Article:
Whether you’re building web3 applications or traditional applications, JSON is a fundamental building block. But what is JSON and where does it get stored? Let’s explore these questions as broadly as possible, but we’ll also narrow in on how JSON is especially applicable to web3 development.
What is JSON
JSON is a text-based data format stored as a string. It can contain flat-structured date or nested data. An example of a flat JSON structure might be:
And a nested version might look something like this:
As you can see from the examples above, JSON can present a virtually endless amount of data and in many different formats. This makes it incredibly flexible and powerful. It’s why so many APIs respond in JSON. It’s why so many app structures rely on it.
It’s also why web3, specifically NFTs and DeFi, have leaned so heavily into the world of JSON.
Why Does Web3 Use JSON?
If you came into the web3 world during the NFT boom, you may have been introduced to JSON for the first time even if you weren’t building anything. Every NFT had a record on the blockchain that pointed to a JSON file. That JSON file was like an API response in traditional applications. It told anyone looking at it everything they needed to know:
- What’s the name of this NFT?
- What’s the description?
- What attributes does it have?
- What media is associated with it?
This JSON data did not live on-chain. It would be too expensive. But because NFTs are open, and blockchains are open, it’s important for the JSON and media to be open as well. This is why the vast majority of NFTs have JSON stored on IPFS.
We’ll dig into how to store JSON on IPFS, but we should also explore the world of DeFi and its ties to JSON.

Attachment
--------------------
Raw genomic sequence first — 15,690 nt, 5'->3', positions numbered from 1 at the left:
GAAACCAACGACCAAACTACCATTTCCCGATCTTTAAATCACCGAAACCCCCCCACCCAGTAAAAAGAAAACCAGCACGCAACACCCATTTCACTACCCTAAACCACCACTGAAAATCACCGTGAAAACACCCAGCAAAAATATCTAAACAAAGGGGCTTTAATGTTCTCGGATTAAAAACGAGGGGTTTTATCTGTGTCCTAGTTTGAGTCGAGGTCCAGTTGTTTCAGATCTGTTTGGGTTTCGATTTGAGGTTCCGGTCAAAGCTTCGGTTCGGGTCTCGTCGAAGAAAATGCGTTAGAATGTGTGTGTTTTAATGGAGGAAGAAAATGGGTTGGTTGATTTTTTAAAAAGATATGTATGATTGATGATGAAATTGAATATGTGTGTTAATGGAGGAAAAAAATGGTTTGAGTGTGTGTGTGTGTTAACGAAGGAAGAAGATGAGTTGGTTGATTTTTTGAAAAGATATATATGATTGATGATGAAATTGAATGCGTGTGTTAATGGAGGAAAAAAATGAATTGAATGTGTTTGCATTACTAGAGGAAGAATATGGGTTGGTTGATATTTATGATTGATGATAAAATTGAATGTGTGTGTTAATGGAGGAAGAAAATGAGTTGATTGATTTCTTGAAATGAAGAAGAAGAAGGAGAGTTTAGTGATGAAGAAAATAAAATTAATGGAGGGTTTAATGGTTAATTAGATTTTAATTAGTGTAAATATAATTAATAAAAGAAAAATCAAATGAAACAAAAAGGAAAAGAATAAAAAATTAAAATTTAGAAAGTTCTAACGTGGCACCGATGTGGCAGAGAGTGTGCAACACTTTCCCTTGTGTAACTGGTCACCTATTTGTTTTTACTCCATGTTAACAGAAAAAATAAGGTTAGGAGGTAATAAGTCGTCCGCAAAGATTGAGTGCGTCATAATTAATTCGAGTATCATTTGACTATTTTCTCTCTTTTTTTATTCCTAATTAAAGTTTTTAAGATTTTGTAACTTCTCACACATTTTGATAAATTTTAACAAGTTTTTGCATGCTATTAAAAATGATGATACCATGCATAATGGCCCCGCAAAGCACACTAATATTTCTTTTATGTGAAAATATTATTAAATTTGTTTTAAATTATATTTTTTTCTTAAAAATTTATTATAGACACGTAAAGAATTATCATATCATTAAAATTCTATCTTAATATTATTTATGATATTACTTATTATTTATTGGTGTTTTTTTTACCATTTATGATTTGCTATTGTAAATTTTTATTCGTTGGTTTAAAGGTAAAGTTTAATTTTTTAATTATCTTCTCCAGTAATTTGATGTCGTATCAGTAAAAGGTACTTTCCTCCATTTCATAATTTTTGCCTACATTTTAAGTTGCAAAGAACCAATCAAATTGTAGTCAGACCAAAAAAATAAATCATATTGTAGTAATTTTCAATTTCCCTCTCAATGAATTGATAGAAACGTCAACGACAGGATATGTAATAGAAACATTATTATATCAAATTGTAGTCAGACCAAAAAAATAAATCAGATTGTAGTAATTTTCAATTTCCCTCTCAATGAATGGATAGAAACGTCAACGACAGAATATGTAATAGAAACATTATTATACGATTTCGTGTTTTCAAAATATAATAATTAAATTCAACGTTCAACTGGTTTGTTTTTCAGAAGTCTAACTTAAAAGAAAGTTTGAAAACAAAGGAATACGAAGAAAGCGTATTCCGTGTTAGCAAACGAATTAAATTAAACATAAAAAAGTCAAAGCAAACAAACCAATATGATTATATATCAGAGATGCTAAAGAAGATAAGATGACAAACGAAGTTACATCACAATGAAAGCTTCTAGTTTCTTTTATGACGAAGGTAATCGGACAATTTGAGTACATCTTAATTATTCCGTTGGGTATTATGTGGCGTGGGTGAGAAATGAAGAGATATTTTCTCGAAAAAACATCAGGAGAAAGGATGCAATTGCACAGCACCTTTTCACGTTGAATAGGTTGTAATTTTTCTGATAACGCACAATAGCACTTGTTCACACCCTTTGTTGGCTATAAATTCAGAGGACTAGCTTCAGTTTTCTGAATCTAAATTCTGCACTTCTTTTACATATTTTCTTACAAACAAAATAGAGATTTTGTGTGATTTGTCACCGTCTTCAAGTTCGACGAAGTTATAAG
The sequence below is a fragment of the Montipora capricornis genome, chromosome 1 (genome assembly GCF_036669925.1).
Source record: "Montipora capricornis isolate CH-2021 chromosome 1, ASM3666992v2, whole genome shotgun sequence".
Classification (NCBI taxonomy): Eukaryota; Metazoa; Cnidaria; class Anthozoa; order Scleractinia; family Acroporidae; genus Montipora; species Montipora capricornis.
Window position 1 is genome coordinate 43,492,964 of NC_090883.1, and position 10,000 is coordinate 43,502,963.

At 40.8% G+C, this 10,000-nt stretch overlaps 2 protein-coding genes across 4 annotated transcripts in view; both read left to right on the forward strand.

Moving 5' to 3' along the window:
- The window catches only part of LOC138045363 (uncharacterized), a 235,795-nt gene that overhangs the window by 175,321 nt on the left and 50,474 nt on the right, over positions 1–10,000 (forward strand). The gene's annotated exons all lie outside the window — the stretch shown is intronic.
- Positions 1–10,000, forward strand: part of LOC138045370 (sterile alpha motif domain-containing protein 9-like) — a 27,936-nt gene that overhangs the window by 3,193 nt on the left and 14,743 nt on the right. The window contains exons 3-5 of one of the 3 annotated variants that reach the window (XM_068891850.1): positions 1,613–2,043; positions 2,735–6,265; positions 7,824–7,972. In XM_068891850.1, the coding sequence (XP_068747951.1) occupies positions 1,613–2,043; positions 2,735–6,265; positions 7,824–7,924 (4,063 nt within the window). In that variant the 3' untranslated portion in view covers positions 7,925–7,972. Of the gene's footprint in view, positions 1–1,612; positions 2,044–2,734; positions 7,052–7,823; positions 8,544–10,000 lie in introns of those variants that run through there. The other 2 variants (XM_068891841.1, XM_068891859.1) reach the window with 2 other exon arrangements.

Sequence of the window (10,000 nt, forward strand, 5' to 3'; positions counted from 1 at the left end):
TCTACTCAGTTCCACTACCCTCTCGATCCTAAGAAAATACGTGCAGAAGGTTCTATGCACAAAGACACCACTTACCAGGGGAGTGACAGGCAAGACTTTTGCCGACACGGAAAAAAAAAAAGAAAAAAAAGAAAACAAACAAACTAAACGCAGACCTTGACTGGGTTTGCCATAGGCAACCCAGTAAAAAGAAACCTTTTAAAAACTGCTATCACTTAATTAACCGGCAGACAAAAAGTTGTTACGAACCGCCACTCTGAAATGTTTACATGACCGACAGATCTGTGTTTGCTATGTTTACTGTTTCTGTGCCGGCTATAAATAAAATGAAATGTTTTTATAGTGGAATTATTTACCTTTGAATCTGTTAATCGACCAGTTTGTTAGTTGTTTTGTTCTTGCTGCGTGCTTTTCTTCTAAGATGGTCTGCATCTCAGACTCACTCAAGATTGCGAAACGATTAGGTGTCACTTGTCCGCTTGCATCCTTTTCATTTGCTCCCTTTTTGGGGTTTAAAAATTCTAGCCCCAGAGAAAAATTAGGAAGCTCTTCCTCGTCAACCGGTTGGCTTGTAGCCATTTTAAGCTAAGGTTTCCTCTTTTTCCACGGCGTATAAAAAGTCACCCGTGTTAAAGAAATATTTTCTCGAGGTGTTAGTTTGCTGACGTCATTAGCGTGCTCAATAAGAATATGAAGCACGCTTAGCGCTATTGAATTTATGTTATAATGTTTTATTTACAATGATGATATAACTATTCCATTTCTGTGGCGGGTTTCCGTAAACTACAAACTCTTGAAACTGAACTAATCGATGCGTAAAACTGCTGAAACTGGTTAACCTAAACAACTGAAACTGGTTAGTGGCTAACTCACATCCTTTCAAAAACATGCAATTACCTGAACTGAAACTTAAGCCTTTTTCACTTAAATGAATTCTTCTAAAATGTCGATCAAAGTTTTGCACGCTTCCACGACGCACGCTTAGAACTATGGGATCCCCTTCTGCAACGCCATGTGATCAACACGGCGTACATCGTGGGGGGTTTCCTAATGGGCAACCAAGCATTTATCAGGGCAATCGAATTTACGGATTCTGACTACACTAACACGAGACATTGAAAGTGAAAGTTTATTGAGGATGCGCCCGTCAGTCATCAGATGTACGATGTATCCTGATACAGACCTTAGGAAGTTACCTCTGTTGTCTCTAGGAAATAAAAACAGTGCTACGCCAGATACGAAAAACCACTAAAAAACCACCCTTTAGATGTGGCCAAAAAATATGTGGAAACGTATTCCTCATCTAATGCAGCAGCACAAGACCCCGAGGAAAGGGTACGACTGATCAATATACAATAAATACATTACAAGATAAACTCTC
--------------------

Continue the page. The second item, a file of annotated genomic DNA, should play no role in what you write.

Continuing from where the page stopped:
DeFi tokens act very much like NFTs when it comes to data. The token itself lives on the blockchain. However, the token often has additional metadata associated with it. That data is in JSON form, and, by and large, it’s stored on IPFS. Protocols and apps building in the DeFi space also have orderbook data that they tend to need in an open format. So, guess what they do? They store this in JSON format and put it on IPFS.
How To Store JSON on IPFS
The first step to storing JSON on IPFS is to create the data that needs to be stored. If you’re an app developer, this is likely a natural byproduct of building your app and planning user data interactions. For example, a user registration form might have a name field, an organization field, and a how did you hear about us field. You would very likely represent those fields and the responses as JSON and then store that JSON somewhere.
Adding that JSON to the IPFS network is simple if you know what you’re doing. If you run your own IPFS node, you would make a network request to communicate with that node and tell it to pin the JSON to your node. This would then make the JSON available on the public IPFS network. However, running your own IPFS node is not always an option, and even if it is, you may wish to have redundancies for your data. That’s where a pinning service like Pinata can save you a ton of time.
If you’re not a developer, Pinata has a simple interface that allows you to upload content (like JSON!). Check out our guide on pinning a file to IPFS with Pinata here.
As a developer, though, you would likely be using the Pinata API to upload your content to the IPFS network through Pinata. Fortunately, we make this incredibly easy. Once you’ve created an API key, you should have no issue uploading. Here is a guide for uploading to Pinata through the API. Another benefit of using Pinata would be our SDK which makes uploading JSON a breeze.
Your JSON is on IPFS, Now What?
Once you’ve stored your JSON on IPFS, you will likely want to use that file for your application, NFT, DeFi project, or something else. Fortunately, the IPFS network is essentially a global CDN, making it easy to retrieve content if you know the content identifier (CID). Pinata makes this even faster and more reliable with Dedicated IPFS Gateways.
With a gateway and your CID, you can retrieve your JSON and use it anytime you want. The power of a global and open network is in the available and portability of data. IPFS powers that and Pinata makes it easy.
August 21, 2023
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